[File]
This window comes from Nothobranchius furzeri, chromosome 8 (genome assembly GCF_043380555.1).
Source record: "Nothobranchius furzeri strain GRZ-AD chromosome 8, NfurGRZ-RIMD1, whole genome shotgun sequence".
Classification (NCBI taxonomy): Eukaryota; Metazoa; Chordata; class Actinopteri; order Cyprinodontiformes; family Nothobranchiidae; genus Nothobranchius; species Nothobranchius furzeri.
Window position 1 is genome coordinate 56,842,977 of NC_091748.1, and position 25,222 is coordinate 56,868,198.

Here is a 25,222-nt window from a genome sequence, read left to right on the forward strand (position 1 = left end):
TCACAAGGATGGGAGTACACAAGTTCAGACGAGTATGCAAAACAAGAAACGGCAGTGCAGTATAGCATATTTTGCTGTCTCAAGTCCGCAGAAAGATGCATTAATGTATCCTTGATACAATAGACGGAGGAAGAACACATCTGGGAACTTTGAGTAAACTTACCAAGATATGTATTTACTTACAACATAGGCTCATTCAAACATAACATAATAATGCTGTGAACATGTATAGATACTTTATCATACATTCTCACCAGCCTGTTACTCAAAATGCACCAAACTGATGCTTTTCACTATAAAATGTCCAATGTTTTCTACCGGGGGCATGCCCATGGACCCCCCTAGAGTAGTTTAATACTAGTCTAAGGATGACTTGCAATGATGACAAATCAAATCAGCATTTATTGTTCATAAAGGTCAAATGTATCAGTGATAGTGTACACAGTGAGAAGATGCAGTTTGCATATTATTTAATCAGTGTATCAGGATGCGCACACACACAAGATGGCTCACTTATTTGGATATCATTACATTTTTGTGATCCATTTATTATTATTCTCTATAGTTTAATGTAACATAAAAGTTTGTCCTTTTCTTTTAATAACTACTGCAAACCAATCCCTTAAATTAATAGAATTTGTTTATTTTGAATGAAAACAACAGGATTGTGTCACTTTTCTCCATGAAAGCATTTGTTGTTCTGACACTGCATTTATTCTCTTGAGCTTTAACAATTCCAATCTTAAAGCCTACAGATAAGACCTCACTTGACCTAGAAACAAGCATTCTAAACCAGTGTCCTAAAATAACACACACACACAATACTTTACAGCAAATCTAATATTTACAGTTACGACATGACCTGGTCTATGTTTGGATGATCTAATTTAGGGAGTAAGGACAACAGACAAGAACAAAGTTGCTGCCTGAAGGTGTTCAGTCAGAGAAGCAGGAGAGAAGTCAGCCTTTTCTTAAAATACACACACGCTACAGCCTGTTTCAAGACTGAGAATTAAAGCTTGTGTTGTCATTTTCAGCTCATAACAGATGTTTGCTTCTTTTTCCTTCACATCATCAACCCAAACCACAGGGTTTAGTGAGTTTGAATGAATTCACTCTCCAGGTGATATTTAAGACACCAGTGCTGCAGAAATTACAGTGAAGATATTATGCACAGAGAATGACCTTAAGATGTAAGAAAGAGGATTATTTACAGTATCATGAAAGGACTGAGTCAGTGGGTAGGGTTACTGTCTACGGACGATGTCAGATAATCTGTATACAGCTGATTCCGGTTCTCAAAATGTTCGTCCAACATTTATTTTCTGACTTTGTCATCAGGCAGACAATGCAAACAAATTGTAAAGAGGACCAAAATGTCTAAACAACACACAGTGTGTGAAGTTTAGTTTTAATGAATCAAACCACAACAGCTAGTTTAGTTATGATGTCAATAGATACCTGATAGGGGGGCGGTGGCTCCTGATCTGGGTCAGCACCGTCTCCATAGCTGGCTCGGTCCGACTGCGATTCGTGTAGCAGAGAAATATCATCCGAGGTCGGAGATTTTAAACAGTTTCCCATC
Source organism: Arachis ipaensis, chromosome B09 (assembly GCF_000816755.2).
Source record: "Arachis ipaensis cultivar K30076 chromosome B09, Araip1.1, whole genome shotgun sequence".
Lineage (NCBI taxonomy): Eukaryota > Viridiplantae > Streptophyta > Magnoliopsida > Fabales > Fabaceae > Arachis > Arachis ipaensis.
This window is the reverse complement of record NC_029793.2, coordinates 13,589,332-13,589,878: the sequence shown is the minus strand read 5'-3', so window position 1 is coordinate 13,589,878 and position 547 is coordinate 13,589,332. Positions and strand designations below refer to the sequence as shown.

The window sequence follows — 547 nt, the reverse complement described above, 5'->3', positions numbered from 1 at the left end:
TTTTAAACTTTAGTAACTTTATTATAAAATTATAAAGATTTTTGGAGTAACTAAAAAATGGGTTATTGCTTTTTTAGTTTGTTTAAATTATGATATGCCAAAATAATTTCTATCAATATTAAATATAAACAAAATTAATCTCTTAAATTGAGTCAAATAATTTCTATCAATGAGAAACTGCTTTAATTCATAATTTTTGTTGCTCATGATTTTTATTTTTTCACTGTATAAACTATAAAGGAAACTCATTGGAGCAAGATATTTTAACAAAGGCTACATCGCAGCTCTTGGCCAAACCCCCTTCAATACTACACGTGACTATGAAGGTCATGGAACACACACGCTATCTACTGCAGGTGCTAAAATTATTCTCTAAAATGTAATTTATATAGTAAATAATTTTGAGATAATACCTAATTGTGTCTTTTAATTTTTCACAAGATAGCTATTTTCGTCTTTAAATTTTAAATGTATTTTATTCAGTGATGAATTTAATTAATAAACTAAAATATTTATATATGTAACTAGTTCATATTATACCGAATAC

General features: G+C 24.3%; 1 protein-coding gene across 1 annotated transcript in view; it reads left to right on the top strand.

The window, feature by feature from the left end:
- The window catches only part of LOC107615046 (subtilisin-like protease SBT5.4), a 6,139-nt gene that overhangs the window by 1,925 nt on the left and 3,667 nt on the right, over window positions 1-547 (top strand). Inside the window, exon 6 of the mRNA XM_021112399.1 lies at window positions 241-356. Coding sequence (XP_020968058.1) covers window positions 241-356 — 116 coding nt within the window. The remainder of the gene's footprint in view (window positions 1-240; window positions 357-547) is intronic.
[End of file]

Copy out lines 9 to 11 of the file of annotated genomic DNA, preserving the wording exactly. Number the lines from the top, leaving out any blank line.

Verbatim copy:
Lineage (NCBI taxonomy): Eukaryota > Viridiplantae > Streptophyta > Magnoliopsida > Fabales > Fabaceae > Arachis > Arachis ipaensis.
This window is the reverse complement of record NC_029793.2, coordinates 13,589,332-13,589,878: the sequence shown is the minus strand read 5'-3', so window position 1 is coordinate 13,589,878 and position 547 is coordinate 13,589,332. Positions and strand designations below refer to the sequence as shown.

The window sequence follows — 547 nt, the reverse complement described above, 5'->3', positions numbered from 1 at the left end: